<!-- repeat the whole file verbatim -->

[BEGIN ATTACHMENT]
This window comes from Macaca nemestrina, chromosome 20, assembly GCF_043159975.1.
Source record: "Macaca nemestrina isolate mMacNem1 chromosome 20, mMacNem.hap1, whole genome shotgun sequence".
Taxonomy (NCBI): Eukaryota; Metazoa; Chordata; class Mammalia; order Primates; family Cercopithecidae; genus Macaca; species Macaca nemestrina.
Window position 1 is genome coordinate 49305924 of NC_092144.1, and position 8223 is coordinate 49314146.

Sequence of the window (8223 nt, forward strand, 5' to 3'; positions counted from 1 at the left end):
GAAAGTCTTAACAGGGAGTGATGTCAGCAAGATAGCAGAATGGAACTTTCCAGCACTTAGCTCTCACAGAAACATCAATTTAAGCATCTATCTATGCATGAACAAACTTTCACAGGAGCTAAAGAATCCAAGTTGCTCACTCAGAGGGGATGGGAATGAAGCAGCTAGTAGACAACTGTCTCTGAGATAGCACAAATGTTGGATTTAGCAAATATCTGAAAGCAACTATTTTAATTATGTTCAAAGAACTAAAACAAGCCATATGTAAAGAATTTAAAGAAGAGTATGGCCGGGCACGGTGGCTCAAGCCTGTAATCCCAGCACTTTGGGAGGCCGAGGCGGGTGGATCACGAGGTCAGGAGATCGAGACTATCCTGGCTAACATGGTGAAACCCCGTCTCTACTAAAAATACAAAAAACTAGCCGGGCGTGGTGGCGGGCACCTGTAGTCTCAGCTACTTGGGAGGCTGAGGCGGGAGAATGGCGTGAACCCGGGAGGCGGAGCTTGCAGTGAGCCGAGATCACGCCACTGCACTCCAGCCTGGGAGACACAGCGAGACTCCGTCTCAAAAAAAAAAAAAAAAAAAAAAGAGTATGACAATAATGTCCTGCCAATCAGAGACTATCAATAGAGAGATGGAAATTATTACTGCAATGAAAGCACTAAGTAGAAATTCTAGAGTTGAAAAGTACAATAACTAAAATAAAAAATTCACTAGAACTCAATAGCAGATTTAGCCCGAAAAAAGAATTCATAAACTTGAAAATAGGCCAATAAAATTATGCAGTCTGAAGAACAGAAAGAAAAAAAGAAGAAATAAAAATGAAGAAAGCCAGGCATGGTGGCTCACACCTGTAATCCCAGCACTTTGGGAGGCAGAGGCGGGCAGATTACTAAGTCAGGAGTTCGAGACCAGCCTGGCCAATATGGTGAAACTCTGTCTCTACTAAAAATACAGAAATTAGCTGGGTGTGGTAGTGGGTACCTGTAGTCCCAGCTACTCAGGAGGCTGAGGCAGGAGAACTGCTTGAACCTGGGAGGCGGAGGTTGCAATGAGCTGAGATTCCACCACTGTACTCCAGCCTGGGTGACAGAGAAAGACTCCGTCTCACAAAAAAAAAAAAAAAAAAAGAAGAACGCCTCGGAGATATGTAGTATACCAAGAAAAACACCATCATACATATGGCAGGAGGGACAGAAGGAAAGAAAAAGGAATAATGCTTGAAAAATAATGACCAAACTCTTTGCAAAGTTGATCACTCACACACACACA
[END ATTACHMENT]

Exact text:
This window comes from Macaca nemestrina, chromosome 20, assembly GCF_043159975.1.
Source record: "Macaca nemestrina isolate mMacNem1 chromosome 20, mMacNem.hap1, whole genome shotgun sequence".
Taxonomy (NCBI): Eukaryota; Metazoa; Chordata; class Mammalia; order Primates; family Cercopithecidae; genus Macaca; species Macaca nemestrina.
Window position 1 is genome coordinate 49305924 of NC_092144.1, and position 8223 is coordinate 49314146.

Sequence of the window (8223 nt, forward strand, 5' to 3'; positions counted from 1 at the left end):
GAAAGTCTTAACAGGGAGTGATGTCAGCAAGATAGCAGAATGGAACTTTCCAGCACTTAGCTCTCACAGAAACATCAATTTAAGCATCTATCTATGCATGAACAAACTTTCACAGGAGCTAAAGAATCCAAGTTGCTCACTCAGAGGGGATGGGAATGAAGCAGCTAGTAGACAACTGTCTCTGAGATAGCACAAATGTTGGATTTAGCAAATATCTGAAAGCAACTATTTTAATTATGTTCAAAGAACTAAAACAAGCCATATGTAAAGAATTTAAAGAAGAGTATGGCCGGGCACGGTGGCTCAAGCCTGTAATCCCAGCACTTTGGGAGGCCGAGGCGGGTGGATCACGAGGTCAGGAGATCGAGACTATCCTGGCTAACATGGTGAAACCCCGTCTCTACTAAAAATACAAAAAACTAGCCGGGCGTGGTGGCGGGCACCTGTAGTCTCAGCTACTTGGGAGGCTGAGGCGGGAGAATGGCGTGAACCCGGGAGGCGGAGCTTGCAGTGAGCCGAGATCACGCCACTGCACTCCAGCCTGGGAGACACAGCGAGACTCCGTCTCAAAAAAAAAAAAAAAAAAAAAAGAGTATGACAATAATGTCCTGCCAATCAGAGACTATCAATAGAGAGATGGAAATTATTACTGCAATGAAAGCACTAAGTAGAAATTCTAGAGTTGAAAAGTACAATAACTAAAATAAAAAATTCACTAGAACTCAATAGCAGATTTAGCCCGAAAAAAGAATTCATAAACTTGAAAATAGGCCAATAAAATTATGCAGTCTGAAGAACAGAAAGAAAAAAAGAAGAAATAAAAATGAAGAAAGCCAGGCATGGTGGCTCACACCTGTAATCCCAGCACTTTGGGAGGCAGAGGCGGGCAGATTACTAAGTCAGGAGTTCGAGACCAGCCTGGCCAATATGGTGAAACTCTGTCTCTACTAAAAATACAGAAATTAGCTGGGTGTGGTAGTGGGTACCTGTAGTCCCAGCTACTCAGGAGGCTGAGGCAGGAGAACTGCTTGAACCTGGGAGGCGGAGGTTGCAATGAGCTGAGATTCCACCACTGTACTCCAGCCTGGGTGACAGAGAAAGACTCCGTCTCACAAAAAAAAAAAAAAAAAAAGAAGAACGCCTCGGAGATATGTAGTATACCAAGAAAAACACCATCATACATATGGCAGGAGGGACAGAAGGAAAGAAAAAGGAATAATGCTTGAAAAATAATGACCAAACTCTTTGCAAAGTTGATCACTCACACACACACA